PUBLISHED: March 13, 2012
RI bills could help special needs children ineligible for Medicaid
Maria Bucchino | Examiner.com | Link to article
Two proposed bills may bring relief to uninsured children with disabilities in Rhode Island that are not eligible for Medicaid because of income alone.
Senate bill S2755 and House bill H7933, Disabled Children Medicaid Buy-In, would ensure that all children in Rhode Island would have equal access to services and supports. The ability to have access to the services and supports they need will enable them to live in their homes and communities, resulting in less long-term costs to society.
The Senate bill was introduced, March 8, 2012, by Senators Louis P. DiPalma, Juan M. Pichardo, John J. Tassoni, V. Susan Sosnowski, Walter S. Felag, Jr. The House version of the same bill was introduced, March 13, 2012, by Representatives Richard P. Morrison, Eileen S. Naughton, Scott Slater, Raymond E. Gallison, Jr. and Elaine A. Coderre.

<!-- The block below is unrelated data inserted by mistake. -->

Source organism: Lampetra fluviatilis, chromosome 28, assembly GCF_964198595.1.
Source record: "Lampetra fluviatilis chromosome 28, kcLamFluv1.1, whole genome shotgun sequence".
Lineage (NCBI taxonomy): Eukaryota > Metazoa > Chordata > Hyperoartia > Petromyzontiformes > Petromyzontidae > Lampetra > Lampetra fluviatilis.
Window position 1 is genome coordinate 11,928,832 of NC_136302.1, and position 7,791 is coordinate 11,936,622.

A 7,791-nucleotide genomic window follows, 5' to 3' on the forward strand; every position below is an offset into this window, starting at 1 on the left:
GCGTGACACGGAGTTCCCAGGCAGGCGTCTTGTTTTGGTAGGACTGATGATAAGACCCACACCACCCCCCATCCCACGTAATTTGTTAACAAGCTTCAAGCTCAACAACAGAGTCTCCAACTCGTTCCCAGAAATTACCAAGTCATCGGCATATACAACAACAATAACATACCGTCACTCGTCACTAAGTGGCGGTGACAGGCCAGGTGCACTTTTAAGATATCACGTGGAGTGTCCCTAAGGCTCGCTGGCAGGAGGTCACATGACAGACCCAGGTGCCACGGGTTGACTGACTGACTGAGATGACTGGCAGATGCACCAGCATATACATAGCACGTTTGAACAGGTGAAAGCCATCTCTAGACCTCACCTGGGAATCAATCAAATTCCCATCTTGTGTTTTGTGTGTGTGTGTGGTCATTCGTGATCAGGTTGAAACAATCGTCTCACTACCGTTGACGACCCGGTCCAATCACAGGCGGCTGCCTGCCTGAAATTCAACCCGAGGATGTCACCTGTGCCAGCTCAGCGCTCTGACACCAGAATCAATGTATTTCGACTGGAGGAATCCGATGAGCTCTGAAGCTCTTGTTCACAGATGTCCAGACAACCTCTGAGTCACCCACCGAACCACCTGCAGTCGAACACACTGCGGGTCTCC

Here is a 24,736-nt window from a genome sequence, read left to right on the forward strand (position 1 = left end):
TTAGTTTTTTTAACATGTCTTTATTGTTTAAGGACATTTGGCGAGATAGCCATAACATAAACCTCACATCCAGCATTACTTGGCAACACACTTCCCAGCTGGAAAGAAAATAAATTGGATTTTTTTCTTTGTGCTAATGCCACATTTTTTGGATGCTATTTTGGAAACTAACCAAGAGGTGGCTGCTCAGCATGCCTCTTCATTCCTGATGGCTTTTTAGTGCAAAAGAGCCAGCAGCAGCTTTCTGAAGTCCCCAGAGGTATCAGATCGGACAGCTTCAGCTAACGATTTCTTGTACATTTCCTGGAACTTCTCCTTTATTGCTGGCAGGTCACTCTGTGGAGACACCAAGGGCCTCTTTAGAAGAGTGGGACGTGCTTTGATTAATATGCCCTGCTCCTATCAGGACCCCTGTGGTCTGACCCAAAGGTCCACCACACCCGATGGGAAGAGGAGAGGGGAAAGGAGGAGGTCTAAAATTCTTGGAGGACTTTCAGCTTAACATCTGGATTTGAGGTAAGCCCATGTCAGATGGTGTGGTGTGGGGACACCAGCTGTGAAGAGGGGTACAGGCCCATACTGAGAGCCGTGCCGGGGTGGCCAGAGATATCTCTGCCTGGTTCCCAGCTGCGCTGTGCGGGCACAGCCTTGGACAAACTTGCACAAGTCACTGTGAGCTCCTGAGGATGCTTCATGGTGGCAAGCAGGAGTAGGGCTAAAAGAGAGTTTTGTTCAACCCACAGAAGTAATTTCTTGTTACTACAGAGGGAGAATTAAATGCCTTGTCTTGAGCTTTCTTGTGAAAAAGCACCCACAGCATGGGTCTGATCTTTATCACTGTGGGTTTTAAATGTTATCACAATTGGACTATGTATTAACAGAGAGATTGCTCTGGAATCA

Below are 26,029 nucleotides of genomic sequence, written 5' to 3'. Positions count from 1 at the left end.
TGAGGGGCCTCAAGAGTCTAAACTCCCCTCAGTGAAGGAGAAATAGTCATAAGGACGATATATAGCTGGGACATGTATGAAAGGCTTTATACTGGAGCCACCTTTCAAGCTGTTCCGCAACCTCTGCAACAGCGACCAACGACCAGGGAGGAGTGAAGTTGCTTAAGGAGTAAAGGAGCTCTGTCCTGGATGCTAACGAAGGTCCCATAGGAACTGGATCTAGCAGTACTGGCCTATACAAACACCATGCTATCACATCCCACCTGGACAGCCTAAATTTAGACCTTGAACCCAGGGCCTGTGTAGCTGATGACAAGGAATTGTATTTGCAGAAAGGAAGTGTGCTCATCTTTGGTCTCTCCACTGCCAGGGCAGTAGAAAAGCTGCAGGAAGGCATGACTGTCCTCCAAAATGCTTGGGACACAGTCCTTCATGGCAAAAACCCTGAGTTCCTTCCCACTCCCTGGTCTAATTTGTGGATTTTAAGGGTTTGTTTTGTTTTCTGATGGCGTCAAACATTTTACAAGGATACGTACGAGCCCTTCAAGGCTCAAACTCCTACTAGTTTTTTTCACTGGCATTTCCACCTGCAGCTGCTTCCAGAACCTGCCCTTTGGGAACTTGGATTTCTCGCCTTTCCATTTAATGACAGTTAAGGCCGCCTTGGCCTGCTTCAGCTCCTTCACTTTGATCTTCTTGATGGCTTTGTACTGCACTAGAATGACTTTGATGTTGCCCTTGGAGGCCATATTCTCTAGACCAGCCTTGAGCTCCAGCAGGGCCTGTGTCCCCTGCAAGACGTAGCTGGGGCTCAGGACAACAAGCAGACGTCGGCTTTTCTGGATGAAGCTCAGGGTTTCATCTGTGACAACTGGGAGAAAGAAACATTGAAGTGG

The National Health Interview Survey (NHIS) revealed that 8 percent of children in this country have significant disabilities, while many do not have health care coverage according to the bill. Many families of children with disabilities are forced to remain low-income in order to qualify for healthcare for their special needs child. This bill would ensure that irregardless of income families would be able to utilize the Medicaid buy-in.
The Family Opportunity Act, part of the deficit Reduction Act of 2005, allows states to offer a Medicaid buy-in program to children with disabilities who are not eligible for the supplemental security income (SSI) due to family income requirements. They must still meet the social security childhood disability determination qualifications under the SSI program.
Rhode Island residents who are concerned about adequate healthcare for children with disabilities who currently are not eligible for medicare, should make their voice heard by contacting your legislators. Both bills are sure to be closely watched by families and advocates of children with special needs.